The Seshinsky Committee II has now announced its findings with regard to royalties to be paid to the state by companies with concessions to exploit natural resources. Not surprisingly, the committee called for a substantial increase in such royalties. Readers will recall that the original Seshinsky Committee was the body that called on the state to retroactively increase royalties on oil and gas finds, which resulted in substantial criticism from oil and gas exploration companies throughout the world. When asked how the state could retroactively increase royalties that were fixed both by contract and by regulation, the committee made the sophistic argument that the increases would not be royalties but rather “taxes,” and taxes could be changed at any time – even in the middle of the game. Presumably, Seshinsky II will make the same argument with regard to its latest findings.
The first reaction from the industry to the conclusions of Seshinsky II was not long in coming. Israel Chemicals announced suspension of a billion dollar investment program which would not be profitable under the new royalty/tax regime.
It is not possible to challenge the Seshinsky conclusions substantively, first because they have not been fully published, and second because it is not expected that the raw economic data on which the conclusions were based will be disclosed. But even without digging, the Seshinsky II conclusions suffer from the same shortcomings as those of Seshinsky I.
Oil and gas explorers and other developers of natural resources have one thing in common: They both invest huge sums of money in the hope that market conditions and production results will make their investment profitable. If the investments are not profitable, the investments literally go into the ground. The government does not participate in these investments. The loss belongs entirely to the investors. It is only if the investments succeed, and profits are made, that the Seshinsky Committee begins to eye how much of the profits can be diverted to the public coffers. That certainly sounds like an unbalanced view.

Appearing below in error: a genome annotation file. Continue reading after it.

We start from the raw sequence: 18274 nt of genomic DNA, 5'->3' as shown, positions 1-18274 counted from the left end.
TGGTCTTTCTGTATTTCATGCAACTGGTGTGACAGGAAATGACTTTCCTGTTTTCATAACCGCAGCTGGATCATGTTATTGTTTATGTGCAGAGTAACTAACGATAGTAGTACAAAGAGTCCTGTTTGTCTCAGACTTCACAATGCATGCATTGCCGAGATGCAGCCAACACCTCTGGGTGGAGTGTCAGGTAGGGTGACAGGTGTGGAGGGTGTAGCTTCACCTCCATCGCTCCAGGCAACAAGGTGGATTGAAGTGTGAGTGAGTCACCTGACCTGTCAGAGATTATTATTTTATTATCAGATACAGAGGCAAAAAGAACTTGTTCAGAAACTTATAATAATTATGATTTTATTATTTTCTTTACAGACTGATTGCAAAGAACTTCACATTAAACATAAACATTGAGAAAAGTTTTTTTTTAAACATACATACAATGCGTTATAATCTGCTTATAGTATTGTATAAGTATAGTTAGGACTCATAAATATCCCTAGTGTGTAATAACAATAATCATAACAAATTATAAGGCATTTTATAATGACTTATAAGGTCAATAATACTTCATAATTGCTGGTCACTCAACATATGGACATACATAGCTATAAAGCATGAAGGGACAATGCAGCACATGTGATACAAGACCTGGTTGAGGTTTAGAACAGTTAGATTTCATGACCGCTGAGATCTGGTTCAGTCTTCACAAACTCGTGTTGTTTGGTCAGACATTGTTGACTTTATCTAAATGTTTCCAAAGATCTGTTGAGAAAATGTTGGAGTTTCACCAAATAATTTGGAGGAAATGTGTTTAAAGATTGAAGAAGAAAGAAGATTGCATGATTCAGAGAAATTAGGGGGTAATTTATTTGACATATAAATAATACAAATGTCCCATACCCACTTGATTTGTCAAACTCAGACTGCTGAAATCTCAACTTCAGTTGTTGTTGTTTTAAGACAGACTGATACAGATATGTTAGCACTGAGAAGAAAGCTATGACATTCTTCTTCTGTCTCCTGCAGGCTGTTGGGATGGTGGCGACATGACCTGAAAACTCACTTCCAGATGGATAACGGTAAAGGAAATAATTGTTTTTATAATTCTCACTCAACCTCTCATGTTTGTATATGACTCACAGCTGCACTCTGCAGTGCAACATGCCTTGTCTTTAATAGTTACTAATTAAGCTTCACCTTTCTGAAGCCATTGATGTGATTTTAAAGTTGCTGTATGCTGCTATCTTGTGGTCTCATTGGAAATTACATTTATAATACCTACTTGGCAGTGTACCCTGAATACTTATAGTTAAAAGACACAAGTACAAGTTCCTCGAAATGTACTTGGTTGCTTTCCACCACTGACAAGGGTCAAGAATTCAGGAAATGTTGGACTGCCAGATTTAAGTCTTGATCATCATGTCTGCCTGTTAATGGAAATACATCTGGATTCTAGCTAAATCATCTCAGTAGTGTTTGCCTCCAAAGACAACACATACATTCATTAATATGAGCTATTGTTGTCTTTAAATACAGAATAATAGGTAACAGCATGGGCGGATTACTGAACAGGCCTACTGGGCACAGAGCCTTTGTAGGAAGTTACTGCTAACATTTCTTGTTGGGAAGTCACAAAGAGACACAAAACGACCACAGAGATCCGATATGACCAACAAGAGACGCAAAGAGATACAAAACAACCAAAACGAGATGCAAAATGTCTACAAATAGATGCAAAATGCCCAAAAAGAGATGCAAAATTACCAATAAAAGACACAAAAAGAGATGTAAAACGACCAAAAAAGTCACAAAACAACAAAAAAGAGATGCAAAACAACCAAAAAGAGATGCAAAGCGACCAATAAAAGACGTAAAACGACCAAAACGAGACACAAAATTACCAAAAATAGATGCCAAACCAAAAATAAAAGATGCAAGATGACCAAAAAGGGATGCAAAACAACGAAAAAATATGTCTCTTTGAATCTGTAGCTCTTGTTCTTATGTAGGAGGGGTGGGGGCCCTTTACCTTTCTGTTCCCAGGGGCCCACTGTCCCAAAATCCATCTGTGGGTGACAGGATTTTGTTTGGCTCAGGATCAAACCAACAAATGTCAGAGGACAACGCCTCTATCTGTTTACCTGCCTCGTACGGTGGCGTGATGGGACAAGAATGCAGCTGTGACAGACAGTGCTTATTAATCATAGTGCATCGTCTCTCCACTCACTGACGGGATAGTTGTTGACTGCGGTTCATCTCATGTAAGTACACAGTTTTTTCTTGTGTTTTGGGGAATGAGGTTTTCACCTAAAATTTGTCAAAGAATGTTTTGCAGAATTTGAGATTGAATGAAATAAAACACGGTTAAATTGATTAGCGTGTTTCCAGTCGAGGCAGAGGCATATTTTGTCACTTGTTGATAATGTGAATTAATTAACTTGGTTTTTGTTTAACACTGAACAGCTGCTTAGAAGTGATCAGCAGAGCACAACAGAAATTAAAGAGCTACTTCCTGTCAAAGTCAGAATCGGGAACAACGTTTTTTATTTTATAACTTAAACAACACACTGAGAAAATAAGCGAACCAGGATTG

This approach is not unexpected. The Seshinsky Committee II was composed of 14 members, not a single one of whom was a representative of industry or of labor. In other words, not a single member of Seshinsky Committee II had the necessary experience to understand the factors that go into multi-billion dollar investments in reliance upon existing government royalties, regulations and taxes. Not a single member of Seshinsky II represented some 50,000 households which earn their living from natural resource-based industries. Not a single Seshinsky II member would have to face his business colleagues around the world and explain why Israel was acting like a banana republic intent on increasing the government’s share of the pie without consideration of the effect on industry.
Seshinsky Committee II members were drawn from the Treasury, the tax authority, the Israel Lands Authority and the Bank of Israel. No-one from Israel Chemicals, the Dead Sea Works, the labor unions, the local municipalities surrounding the Dead Sea and other groups with a direct interest – not just in padding government coffers, but in encouraging industry and employment.
When Seshinsky I’s recommendations were adopted by the government, it was a sad day for the State of Israel. Businessmen around the world began to question whether they could actually do business in a country that changed the rules mid-game.
If Seshinsky II’s recommendations are adopted, it will cause untold damage to Israeli industry, labor, international investment, and to Israel’s image in the world business community.
The author is a lawyer.
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